Around three quarters of US and Canadian travel managers report stricter booking policies post-COVID

1 March, 2022

We are increasingly seeing the return of business travel across the world, but we still remain far from certain what post-pandemic business travel will look like for corporate travel management. With the significant regional variation in recovery though, we can start to get some ideas of changing habits from those geographical areas more advanced with their rebound.

A new study from The Global Business Travel Association (GBTA) shares some light on corporate travel managers observations across the US and Canada and suggests it might not be business–as–usual post-pandemic for corporate travel managers, programmes and policies.

Released in the ‘The Return to Business Travel: A New Paradigm on the Evolution of Buyers and Stakeholders Post-Covid’ report produced with travel and expense technology company Serko, GBTA shares responses from 161 corporate travel managers in the US and Canada from Sep-2021 and Oct-2021 on how will the pandemic and business travel recovery could change corporate travel programmes going forward; if pandemic-related changes to company travel policies are likely to remain permanent; and will the business travel ecosystem and travel programmes in 2022 look vastly different than they did in pre-pandemic 2019.

When the pandemic brought almost all travel to a halt there was a recognition of the important role of business travel in helping companies grow their revenue, workforces and share prices. But as we get back to business travel, the landscape has now changed, says Suzanne Neufang, CEO, GBTA. “Travel managers are actively embracing evolution to determine what will be needed next,” she says.

“Now is the moment that corporate travel managers are moving from triage and temporary solutions that may have been required to address business travel during the pandemic, to a longer range, more considered view based on new requirements – from technologies to policies to processes – that will be the basis for the next chapter and best outcomes for companies, business travellers and managed business travel programmes,” adds Nick Whitehead, CMO, Serko.

Tightening of budgets may prove temporary

The pandemic forced many corporate travel programmes to introduce more booking policy restrictions. Seven in ten (71%) travel managers in the survey reported their company’s booking-related travel policies have become stricter due to the pandemic. However, these may prove to be just temporary measures as six in ten (61%) of those expect the changes to be temporary.

A greater reliance on agent assisted bookings

Booking business travel via an online booking tool (OBT) has declined during the pandemic, forcing a greater reliance on agent assisted bookings. Pre-pandemic, only 9% of travel managers said their company had a “high touch” model where travellers typically made “managed” bookings directly with a travel agent. Now, one in five (20%) said their company has a high touch model.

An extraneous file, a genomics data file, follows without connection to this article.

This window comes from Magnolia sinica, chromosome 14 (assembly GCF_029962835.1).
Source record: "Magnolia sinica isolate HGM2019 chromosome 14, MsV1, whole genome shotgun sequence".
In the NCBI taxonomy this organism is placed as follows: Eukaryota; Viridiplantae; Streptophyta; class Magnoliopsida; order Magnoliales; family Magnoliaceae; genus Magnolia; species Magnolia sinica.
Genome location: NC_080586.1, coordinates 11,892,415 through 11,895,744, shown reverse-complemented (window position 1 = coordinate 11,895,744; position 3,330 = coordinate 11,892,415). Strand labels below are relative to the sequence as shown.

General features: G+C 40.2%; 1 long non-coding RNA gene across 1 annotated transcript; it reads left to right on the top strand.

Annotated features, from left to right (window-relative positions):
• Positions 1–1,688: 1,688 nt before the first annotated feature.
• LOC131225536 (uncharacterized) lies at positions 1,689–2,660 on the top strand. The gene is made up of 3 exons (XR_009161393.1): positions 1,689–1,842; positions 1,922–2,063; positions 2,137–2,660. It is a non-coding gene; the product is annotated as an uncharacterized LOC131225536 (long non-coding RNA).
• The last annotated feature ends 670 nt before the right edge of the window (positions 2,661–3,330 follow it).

To restore confidence in moving bookings back online, travel managers in the GBTA survey mostly pointed to the need for key features such as integrated destination health and safety information (85%), automatic ticket credits (77%), contextual policy applications (57%), and visually highlighted hotels that meet COVID safety protocols (53%).

Travel approvals have not only gone manual, but also multiple

In the current COVID-19 environment, travel programmes not only require manual approval of business trips, but many require manual approval by multiple people. Of those that do, two in five (42%) respondents to the GBTA survey said most of their manual processing requires multiple approvers (e.g. employee’s manager and HR employee).

Addressing leakage has become an even greater priority

Addressing leakage – the business travel bookings that are made outside a company’s preferred channels – has become an even greater priority. Half of travel managers (46%) in the survey said reducing leakage is a “greater” or “much greater” priority than before the pandemic or equal priority (40%) today as before the pandemic. Travel managers identified OBT features that would help reduce leakage including rich airfare information and imagery and NDC-enabled bookings.

Travel managers open to moving OBT provider

Interestingly, a sizeable number of travel managers in Canada and the US appear to be open to changing their company’s OBT in the next two to three years. Two in five survey respondents reported they were likely (13%) or considering (31%) changing their company’s OBT. Key features of most interest included enhanced user experience and innovations, enhanced content, easier management, and increased traveller satisfaction.

When it comes to OBT innovation, travel managers are clearly seeking to streamline the booking process and ensure alignment with corporate policies and goals, based on the survey responses. OBT features of most interest include personalised itinerary recommendations (78%) and conversational chatbot booking (73%) using intelligent technology (i.e., artificial intelligence) as well as insights into the environmental impact of the travel itinerary (61%).